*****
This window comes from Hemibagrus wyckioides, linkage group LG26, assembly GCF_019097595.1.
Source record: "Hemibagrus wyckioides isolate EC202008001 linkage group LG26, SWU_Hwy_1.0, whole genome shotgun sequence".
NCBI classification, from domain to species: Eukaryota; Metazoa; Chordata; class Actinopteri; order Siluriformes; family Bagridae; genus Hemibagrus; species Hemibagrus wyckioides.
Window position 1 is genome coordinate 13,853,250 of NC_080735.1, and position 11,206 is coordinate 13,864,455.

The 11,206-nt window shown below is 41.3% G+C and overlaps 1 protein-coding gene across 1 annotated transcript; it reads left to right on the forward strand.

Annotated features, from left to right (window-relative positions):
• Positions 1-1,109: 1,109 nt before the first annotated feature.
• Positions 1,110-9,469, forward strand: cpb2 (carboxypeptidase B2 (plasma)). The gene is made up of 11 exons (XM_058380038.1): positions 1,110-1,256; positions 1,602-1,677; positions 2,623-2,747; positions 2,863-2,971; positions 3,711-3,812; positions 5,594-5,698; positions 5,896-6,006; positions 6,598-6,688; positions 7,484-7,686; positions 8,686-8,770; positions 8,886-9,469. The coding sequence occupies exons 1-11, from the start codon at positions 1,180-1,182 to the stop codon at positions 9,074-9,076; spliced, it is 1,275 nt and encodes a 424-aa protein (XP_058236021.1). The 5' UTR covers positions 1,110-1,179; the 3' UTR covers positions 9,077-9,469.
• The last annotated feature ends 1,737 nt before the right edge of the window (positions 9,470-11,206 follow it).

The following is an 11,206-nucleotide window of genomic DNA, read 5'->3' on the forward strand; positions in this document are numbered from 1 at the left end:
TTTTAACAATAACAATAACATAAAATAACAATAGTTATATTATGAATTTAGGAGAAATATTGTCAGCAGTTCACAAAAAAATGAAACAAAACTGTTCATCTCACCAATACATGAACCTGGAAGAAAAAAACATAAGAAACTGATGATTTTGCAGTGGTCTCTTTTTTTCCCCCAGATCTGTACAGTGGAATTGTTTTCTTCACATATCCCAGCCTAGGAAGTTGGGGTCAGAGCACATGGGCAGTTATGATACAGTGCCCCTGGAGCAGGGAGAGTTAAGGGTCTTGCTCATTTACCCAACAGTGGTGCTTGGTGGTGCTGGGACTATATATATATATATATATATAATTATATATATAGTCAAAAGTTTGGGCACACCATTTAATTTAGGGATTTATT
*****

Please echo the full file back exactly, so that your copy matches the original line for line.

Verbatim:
This window comes from Hemibagrus wyckioides, linkage group LG26, assembly GCF_019097595.1.
Source record: "Hemibagrus wyckioides isolate EC202008001 linkage group LG26, SWU_Hwy_1.0, whole genome shotgun sequence".
NCBI classification, from domain to species: Eukaryota; Metazoa; Chordata; class Actinopteri; order Siluriformes; family Bagridae; genus Hemibagrus; species Hemibagrus wyckioides.
Window position 1 is genome coordinate 13,853,250 of NC_080735.1, and position 11,206 is coordinate 13,864,455.

The 11,206-nt window shown below is 41.3% G+C and overlaps 1 protein-coding gene across 1 annotated transcript; it reads left to right on the forward strand.

Annotated features, from left to right (window-relative positions):
• Positions 1-1,109: 1,109 nt before the first annotated feature.
• Positions 1,110-9,469, forward strand: cpb2 (carboxypeptidase B2 (plasma)). The gene is made up of 11 exons (XM_058380038.1): positions 1,110-1,256; positions 1,602-1,677; positions 2,623-2,747; positions 2,863-2,971; positions 3,711-3,812; positions 5,594-5,698; positions 5,896-6,006; positions 6,598-6,688; positions 7,484-7,686; positions 8,686-8,770; positions 8,886-9,469. The coding sequence occupies exons 1-11, from the start codon at positions 1,180-1,182 to the stop codon at positions 9,074-9,076; spliced, it is 1,275 nt and encodes a 424-aa protein (XP_058236021.1). The 5' UTR covers positions 1,110-1,179; the 3' UTR covers positions 9,077-9,469.
• The last annotated feature ends 1,737 nt before the right edge of the window (positions 9,470-11,206 follow it).

The following is an 11,206-nucleotide window of genomic DNA, read 5'->3' on the forward strand; positions in this document are numbered from 1 at the left end:
TTTTAACAATAACAATAACATAAAATAACAATAGTTATATTATGAATTTAGGAGAAATATTGTCAGCAGTTCACAAAAAAATGAAACAAAACTGTTCATCTCACCAATACATGAACCTGGAAGAAAAAAACATAAGAAACTGATGATTTTGCAGTGGTCTCTTTTTTTCCCCCAGATCTGTACAGTGGAATTGTTTTCTTCACATATCCCAGCCTAGGAAGTTGGGGTCAGAGCACATGGGCAGTTATGATACAGTGCCCCTGGAGCAGGGAGAGTTAAGGGTCTTGCTCATTTACCCAACAGTGGTGCTTGGTGGTGCTGGGACTATATATATATATATATATATAATTATATATATAGTCAAAAGTTTGGGCACACCATTTAATTTAGGGATTTATT